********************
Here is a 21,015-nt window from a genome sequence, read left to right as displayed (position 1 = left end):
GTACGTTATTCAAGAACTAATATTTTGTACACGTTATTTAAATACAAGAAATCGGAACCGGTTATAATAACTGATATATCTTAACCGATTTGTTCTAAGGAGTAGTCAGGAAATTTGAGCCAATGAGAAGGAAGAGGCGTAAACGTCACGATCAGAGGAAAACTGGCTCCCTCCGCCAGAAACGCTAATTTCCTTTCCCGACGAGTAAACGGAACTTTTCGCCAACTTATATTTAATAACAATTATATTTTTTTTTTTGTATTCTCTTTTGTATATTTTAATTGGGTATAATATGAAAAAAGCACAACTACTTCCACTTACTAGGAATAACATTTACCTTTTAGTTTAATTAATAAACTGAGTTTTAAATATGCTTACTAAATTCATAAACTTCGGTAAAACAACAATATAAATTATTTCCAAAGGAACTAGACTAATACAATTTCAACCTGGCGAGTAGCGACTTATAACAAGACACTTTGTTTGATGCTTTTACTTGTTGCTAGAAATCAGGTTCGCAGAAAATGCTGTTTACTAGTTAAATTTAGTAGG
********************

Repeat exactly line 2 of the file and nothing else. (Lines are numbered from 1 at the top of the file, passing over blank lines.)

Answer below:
GTACGTTATTCAAGAACTAATATTTTGTACACGTTATTTAAATACAAGAAATCGGAACCGGTTATAATAACTGATATATCTTAACCGATTTGTTCTAAGGAGTAGTCAGGAAATTTGAGCCAATGAGAAGGAAGAGGCGTAAACGTCACGATCAGAGGAAAACTGGCTCCCTCCGCCAGAAACGCTAATTTCCTTTCCCGACGAGTAAACGGAACTTTTCGCCAACTTATATTTAATAACAATTATATTTTTTTTTTTGTATTCTCTTTTGTATATTTTAATTGGGTATAATATGAAAAAAGCACAACTACTTCCACTTACTAGGAATAACATTTACCTTTTAGTTTAATTAATAAACTGAGTTTTAAATATGCTTACTAAATTCATAAACTTCGGTAAAACAACAATATAAATTATTTCCAAAGGAACTAGACTAATACAATTTCAACCTGGCGAGTAGCGACTTATAACAAGACACTTTGTTTGATGCTTTTACTTGTTGCTAGAAATCAGGTTCGCAGAAAATGCTGTTTACTAGTTAAATTTAGTAGG